What happens if I can't forgive someone?

Forgiveness can be challenging, especially if the person who's hurt you doesn't admit wrong or doesn't speak of his or her sorrow. If you find yourself stuck:

  • Consider the situation from the other person's point of view.
  • Ask yourself why he or she would behave in such a way. Perhaps you would have reacted similarly if you faced the same situation.
  • Reflect on times you've hurt others and on those who've forgiven you.
  • Write in a journal, pray or use guided meditation — or talk with a person you've found to be wise and compassionate, such as a spiritual leader, a mental health provider, or an impartial loved one or friend.
  • Be aware that forgiveness is a process and even small hurts may need to be revisited and forgiven over and over again.

Does forgiveness guarantee reconciliation?

If the hurtful event involved someone whose relationship you otherwise value, forgiveness can lead to reconciliation. This isn't always the case, however.

Reconciliation might be impossible if the offender has died or is unwilling to communicate with you. In other cases, reconciliation might not be appropriate. Still, forgiveness is possible — even if reconciliation isn't.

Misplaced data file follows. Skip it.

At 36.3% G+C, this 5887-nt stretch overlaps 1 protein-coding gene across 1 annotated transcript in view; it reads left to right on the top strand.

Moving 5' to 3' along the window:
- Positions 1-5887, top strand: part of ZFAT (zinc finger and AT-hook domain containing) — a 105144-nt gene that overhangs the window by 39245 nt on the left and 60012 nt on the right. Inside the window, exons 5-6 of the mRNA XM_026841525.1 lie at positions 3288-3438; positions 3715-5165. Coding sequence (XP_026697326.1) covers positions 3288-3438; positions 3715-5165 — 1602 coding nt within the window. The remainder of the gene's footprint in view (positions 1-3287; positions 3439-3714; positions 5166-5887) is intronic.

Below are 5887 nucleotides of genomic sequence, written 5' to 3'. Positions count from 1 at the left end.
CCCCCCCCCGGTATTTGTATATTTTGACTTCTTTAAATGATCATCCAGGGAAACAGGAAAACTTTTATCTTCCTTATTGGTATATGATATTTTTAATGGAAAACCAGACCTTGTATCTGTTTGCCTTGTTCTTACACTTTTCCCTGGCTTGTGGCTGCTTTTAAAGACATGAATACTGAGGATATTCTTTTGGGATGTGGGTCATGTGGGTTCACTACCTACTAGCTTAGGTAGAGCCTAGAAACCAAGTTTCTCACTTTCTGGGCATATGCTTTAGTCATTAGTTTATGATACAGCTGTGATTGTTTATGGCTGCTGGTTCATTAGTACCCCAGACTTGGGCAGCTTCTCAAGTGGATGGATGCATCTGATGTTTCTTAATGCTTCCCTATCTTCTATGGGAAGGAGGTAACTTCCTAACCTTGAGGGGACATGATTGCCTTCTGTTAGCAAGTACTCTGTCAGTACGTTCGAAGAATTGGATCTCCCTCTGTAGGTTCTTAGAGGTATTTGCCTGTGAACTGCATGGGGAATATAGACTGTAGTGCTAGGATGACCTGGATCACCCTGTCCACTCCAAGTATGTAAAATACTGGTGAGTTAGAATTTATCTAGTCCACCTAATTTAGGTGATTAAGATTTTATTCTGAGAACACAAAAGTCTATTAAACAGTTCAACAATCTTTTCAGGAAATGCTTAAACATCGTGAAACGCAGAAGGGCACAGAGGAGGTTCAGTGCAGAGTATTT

What if I have to interact with the person who hurt me but I don't want to?

If you haven't reached a state of forgiveness, being near the person who hurt you might prompt you to be tense and stressful. To handle these situations:

  • Remember that you can choose to attend or avoid specific functions and gatherings. If you choose to attend, don't be surprised by a certain amount of awkwardness and perhaps even more intense feelings.
  • Respect yourself and do what seems best.
  • Do your best to keep an open heart and mind. You might find that the experience helps you to move forward with forgiveness.

What if the person I'm forgiving doesn't change?

Getting another person to change his or her actions, behavior or words isn't the point of forgiveness. Think of forgiveness more about how it can change your life — by bringing you peace, happiness, and emotional and spiritual healing. Forgiveness can take away the power the other person continues to wield in your life.

What if I'm the one who needs forgiveness?

The first step is to honestly assess and acknowledge the wrongs you've done and how those wrongs have affected others. At the same time, avoid judging yourself too harshly. You're human, and you'll make mistakes.

If you're truly sorry for something you've said or done, consider admitting it to those you've harmed. Speak of your sincere sorrow or regret, and specifically ask for forgiveness — without making excuses.

Remember, however, you can't force someone to forgive you. Others need to move to forgiveness in their own time. Whatever the outcome, commit to treating others with compassion, empathy and respect.

Nov. 11, 2014 See more In-depth